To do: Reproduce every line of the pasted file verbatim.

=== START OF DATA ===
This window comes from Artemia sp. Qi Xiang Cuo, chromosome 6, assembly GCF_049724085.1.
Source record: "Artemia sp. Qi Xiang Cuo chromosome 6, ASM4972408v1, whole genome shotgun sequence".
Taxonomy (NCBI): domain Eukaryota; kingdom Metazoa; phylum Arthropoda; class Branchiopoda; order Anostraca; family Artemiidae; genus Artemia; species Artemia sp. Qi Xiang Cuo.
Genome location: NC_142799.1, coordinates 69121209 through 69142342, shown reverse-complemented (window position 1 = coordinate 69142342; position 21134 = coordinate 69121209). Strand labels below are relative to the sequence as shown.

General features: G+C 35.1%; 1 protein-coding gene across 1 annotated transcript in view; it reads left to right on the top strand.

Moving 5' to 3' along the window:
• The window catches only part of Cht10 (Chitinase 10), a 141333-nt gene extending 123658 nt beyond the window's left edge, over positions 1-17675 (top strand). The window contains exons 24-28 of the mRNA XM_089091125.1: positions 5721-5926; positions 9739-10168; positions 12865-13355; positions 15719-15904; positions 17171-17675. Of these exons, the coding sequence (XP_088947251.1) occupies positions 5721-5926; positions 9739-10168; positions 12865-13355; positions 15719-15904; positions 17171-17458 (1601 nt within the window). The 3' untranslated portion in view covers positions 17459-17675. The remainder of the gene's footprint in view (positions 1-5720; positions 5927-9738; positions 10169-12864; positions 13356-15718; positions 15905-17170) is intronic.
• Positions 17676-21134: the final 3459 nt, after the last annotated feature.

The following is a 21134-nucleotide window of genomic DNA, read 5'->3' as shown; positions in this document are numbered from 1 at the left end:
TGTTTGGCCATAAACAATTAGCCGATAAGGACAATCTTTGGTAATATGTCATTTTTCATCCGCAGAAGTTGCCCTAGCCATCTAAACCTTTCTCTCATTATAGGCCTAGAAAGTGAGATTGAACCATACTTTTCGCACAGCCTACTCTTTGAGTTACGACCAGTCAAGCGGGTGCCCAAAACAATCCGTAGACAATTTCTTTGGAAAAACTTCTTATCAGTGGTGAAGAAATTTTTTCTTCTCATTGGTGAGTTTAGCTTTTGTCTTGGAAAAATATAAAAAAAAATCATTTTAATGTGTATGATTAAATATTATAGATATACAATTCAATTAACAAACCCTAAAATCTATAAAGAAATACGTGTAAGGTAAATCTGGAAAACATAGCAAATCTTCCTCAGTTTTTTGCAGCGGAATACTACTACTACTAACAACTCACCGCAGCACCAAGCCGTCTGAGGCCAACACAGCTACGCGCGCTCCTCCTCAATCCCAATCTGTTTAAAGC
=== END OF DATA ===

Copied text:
This window comes from Artemia sp. Qi Xiang Cuo, chromosome 6, assembly GCF_049724085.1.
Source record: "Artemia sp. Qi Xiang Cuo chromosome 6, ASM4972408v1, whole genome shotgun sequence".
Taxonomy (NCBI): domain Eukaryota; kingdom Metazoa; phylum Arthropoda; class Branchiopoda; order Anostraca; family Artemiidae; genus Artemia; species Artemia sp. Qi Xiang Cuo.
Genome location: NC_142799.1, coordinates 69121209 through 69142342, shown reverse-complemented (window position 1 = coordinate 69142342; position 21134 = coordinate 69121209). Strand labels below are relative to the sequence as shown.

General features: G+C 35.1%; 1 protein-coding gene across 1 annotated transcript in view; it reads left to right on the top strand.

Moving 5' to 3' along the window:
• The window catches only part of Cht10 (Chitinase 10), a 141333-nt gene extending 123658 nt beyond the window's left edge, over positions 1-17675 (top strand). The window contains exons 24-28 of the mRNA XM_089091125.1: positions 5721-5926; positions 9739-10168; positions 12865-13355; positions 15719-15904; positions 17171-17675. Of these exons, the coding sequence (XP_088947251.1) occupies positions 5721-5926; positions 9739-10168; positions 12865-13355; positions 15719-15904; positions 17171-17458 (1601 nt within the window). The 3' untranslated portion in view covers positions 17459-17675. The remainder of the gene's footprint in view (positions 1-5720; positions 5927-9738; positions 10169-12864; positions 13356-15718; positions 15905-17170) is intronic.
• Positions 17676-21134: the final 3459 nt, after the last annotated feature.

The following is a 21134-nucleotide window of genomic DNA, read 5'->3' as shown; positions in this document are numbered from 1 at the left end:
TGTTTGGCCATAAACAATTAGCCGATAAGGACAATCTTTGGTAATATGTCATTTTTCATCCGCAGAAGTTGCCCTAGCCATCTAAACCTTTCTCTCATTATAGGCCTAGAAAGTGAGATTGAACCATACTTTTCGCACAGCCTACTCTTTGAGTTACGACCAGTCAAGCGGGTGCCCAAAACAATCCGTAGACAATTTCTTTGGAAAAACTTCTTATCAGTGGTGAAGAAATTTTTTCTTCTCATTGGTGAGTTTAGCTTTTGTCTTGGAAAAATATAAAAAAAAATCATTTTAATGTGTATGATTAAATATTATAGATATACAATTCAATTAACAAACCCTAAAATCTATAAAGAAATACGTGTAAGGTAAATCTGGAAAACATAGCAAATCTTCCTCAGTTTTTTGCAGCGGAATACTACTACTACTAACAACTCACCGCAGCACCAAGCCGTCTGAGGCCAACACAGCTACGCGCGCTCCTCCTCAATCCCAATCTGTTTAAAGC